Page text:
Just how much manipulation was occurring? That is hard to discern; however, of the four major statewide GOP races, each posted this many total votes:
Secretary of State: 754,353
Attorney General: 770,271
U.S. Senate: 790,830
Am I to believe 55,563 voters took a GOP primary ballot, voted for Governor, but did not vote for a Secretary of State candidate? It is not much of a secret that Lake voters will overwhelmingly favor Trump-backed Finchem; but in the case of acute RINOism, there were options for Robson voters, like the lukewarm political anchovy Michelle Ugenti-Rita. She would uphold the crooked Katie Hobbs system of elections in Arizona and ensure the movement to remedy 2020 disappears. One would expect anyone who has ever heard of Robson to support someone like her.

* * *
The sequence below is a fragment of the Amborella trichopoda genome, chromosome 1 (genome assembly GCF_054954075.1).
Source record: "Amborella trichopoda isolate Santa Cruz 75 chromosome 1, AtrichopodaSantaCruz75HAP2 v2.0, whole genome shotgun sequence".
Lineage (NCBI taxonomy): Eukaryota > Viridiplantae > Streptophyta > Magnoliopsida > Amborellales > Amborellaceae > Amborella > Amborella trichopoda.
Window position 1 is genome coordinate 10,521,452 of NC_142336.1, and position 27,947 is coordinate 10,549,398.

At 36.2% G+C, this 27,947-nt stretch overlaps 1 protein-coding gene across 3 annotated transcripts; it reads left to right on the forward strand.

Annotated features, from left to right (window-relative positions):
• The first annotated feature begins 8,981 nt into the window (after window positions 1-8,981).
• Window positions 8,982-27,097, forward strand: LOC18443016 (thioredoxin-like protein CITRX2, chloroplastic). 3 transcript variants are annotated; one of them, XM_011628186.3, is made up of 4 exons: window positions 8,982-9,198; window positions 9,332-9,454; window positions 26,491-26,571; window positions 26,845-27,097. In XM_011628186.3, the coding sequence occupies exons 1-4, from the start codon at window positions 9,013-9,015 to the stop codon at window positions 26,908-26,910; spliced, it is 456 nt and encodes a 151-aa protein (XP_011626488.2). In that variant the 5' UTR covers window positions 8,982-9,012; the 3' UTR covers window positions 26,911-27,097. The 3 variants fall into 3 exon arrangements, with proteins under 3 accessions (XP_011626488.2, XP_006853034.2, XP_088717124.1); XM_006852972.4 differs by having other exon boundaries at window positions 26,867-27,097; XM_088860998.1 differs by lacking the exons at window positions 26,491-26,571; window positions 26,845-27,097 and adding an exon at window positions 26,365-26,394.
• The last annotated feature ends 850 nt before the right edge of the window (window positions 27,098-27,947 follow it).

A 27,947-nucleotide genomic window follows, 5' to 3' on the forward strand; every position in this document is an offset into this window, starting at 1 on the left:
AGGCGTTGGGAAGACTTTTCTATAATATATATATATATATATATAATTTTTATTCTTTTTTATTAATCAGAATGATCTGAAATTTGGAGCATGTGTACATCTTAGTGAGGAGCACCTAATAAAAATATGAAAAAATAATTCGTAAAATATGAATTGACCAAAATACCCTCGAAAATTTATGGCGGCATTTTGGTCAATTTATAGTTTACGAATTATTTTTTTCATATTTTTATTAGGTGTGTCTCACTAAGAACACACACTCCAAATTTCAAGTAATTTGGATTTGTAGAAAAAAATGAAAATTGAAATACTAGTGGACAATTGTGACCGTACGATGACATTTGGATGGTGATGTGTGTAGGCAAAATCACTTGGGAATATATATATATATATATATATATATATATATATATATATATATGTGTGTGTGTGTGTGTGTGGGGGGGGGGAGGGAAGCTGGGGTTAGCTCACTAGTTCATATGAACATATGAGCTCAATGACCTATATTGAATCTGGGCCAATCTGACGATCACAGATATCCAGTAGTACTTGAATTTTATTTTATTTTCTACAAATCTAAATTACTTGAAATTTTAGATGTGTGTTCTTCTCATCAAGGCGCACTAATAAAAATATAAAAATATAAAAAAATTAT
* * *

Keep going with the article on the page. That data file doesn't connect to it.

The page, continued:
So, as the math goes, 1 in 15 Republican primary voters apparently showed up to vote for the top race and couldn’t get all the way down to Secretary of State. Perhaps a show was coming on, or Pokémon needed to be chased, and time wouldn’t allow a thorough completion of the ballot?
The last time the GOP had an open gubernatorial seat, in 2014, the field combined for 541,440 votes. Primaries are supposed to have low turnout. Yes, the state is growing, but is it going to grow by more than a quarter million GOP primary voters in eight years? The 2014 turnout was actually down from 587,683 four years prior. In 2006, with no incumbent governor, GOP primary voters kicked in just 308,094 votes.
In conclusion, if the Finchem race, with 754,353 votes, shows the actual turnout of the race, and the assumption is that there are 55,563 extra votes for someone with no following, Lake would have prevailed by nearly 12 points, in line with polling leading up to the election.
Remember, it took wicked levels of election day support to overcome what was becoming a pall over the Lake watch party last Tuesday night. Maricopa County wound up down at the proverbial OK Corral, with every patriot knowing they were the only county with the votes to flip the race. They blinked.
And they lost.